As a young researcher in the South African gold mining industry in the 1980s, I was often shocked by the degree to which line management seemed to be incapable of understanding this simple concept: That the employee discontent and conflict that they experienced at work was the direct product of how they personally treated the people that they managed.
When Leaders Don’t Lead, Surrogate Management Takes Over
Because these managers very often had an engineering background it was as if they understood their organisation by using a machine metaphor. They seemed to think of an organisation like a machine, and if a particular component was broken then one needed to employ the services of a specialist mechanic to fix the problem. If for example it was the ‘Human Resource’ component that had broken down then they needed to employ a specialist technician, in this case a ‘Human Resource Specialist’ to fix the problem.
Surrogate Management – How Leaders Are Disabled
The sad reality of this kind of intervention is that it only has one outcome. Rather than addressing the source of employee discontent, it entrenches it. An investigation into trust in management on a range of mines in the gold mining industry at the time showed that there was an inverse relationship between the degree of trust invested in management and the degree of sophistication of the HR Function. In summary, the more sophisticated the HR function in a mine became, the less employees trusted management.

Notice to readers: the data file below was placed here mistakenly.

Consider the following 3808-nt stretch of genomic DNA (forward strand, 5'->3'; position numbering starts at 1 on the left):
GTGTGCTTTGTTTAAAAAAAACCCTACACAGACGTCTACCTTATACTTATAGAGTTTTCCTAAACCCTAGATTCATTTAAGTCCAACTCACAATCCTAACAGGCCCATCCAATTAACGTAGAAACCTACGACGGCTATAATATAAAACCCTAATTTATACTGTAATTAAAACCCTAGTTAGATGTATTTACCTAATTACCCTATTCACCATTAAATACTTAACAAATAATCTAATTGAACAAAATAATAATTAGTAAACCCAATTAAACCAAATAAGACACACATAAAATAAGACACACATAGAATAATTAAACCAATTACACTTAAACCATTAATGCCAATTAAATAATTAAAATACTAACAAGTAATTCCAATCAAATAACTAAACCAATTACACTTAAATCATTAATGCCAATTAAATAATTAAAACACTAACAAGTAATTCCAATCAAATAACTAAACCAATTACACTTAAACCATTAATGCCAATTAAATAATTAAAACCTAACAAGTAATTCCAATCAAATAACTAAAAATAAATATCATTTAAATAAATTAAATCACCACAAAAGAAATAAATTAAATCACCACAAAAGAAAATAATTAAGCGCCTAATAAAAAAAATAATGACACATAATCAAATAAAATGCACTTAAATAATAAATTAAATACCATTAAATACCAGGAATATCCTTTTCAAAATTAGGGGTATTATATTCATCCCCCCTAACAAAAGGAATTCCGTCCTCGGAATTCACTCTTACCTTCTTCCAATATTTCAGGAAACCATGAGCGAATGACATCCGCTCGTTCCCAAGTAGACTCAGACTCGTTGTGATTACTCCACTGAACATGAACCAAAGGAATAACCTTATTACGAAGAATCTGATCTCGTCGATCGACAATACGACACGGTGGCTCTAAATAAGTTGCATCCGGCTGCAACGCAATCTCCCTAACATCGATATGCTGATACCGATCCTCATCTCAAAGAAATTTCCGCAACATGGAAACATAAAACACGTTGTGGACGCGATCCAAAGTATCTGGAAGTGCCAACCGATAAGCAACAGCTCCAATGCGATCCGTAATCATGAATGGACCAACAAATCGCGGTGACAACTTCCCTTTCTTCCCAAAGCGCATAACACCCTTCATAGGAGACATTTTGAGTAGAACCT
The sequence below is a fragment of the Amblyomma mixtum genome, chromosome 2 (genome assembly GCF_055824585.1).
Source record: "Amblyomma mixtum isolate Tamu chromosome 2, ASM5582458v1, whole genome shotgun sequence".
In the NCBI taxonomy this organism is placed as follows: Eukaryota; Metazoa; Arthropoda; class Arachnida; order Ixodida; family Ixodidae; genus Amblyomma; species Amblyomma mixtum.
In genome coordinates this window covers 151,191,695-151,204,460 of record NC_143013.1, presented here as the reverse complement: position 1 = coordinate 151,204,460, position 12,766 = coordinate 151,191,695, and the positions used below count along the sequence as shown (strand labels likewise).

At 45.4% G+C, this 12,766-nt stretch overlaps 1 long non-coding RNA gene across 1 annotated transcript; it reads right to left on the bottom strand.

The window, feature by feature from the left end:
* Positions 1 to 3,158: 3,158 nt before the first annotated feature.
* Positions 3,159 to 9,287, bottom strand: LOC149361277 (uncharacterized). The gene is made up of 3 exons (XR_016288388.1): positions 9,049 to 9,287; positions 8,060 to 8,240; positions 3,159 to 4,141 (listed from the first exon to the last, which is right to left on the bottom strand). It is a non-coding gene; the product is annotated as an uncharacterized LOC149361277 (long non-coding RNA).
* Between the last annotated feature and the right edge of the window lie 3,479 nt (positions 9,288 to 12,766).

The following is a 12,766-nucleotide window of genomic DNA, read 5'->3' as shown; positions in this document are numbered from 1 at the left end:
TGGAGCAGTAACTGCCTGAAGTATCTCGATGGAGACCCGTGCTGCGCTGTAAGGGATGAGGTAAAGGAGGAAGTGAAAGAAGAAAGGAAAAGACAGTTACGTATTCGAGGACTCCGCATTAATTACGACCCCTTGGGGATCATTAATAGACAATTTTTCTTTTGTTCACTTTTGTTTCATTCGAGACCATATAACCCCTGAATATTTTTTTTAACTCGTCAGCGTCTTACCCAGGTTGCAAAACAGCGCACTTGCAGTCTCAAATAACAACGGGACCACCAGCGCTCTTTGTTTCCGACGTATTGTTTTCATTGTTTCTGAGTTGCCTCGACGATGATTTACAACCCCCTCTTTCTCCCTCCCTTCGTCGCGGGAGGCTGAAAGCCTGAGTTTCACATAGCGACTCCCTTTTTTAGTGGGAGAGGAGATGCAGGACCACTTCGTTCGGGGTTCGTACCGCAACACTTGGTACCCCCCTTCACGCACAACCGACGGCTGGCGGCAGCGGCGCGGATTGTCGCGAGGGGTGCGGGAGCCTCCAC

The reason for this trend was that it was clear that employees wanted their immediate supervisors to have both the responsibility and the authority to address their concerns and would only see the authority of their immediate superiors as legitimate if this was in fact the case.
If the task of looking after their concerns was delegated to a third person, it highlighted to them that their bosses didn’t really care about them and were therefore not trustworthy. We came to call this phenomenon ‘Surrogate Management’.
Surrogate Management is understood as the employment of a stand in or proxy function to look after the human problem so that enterprise leadership at every level is free to pursue the business of maximising profits. Over the years this initial understanding has only ever been vindicated. The biggest threat to employee engagement and industrial peace is the employment of surrogates to deal with the problem of employee discontent.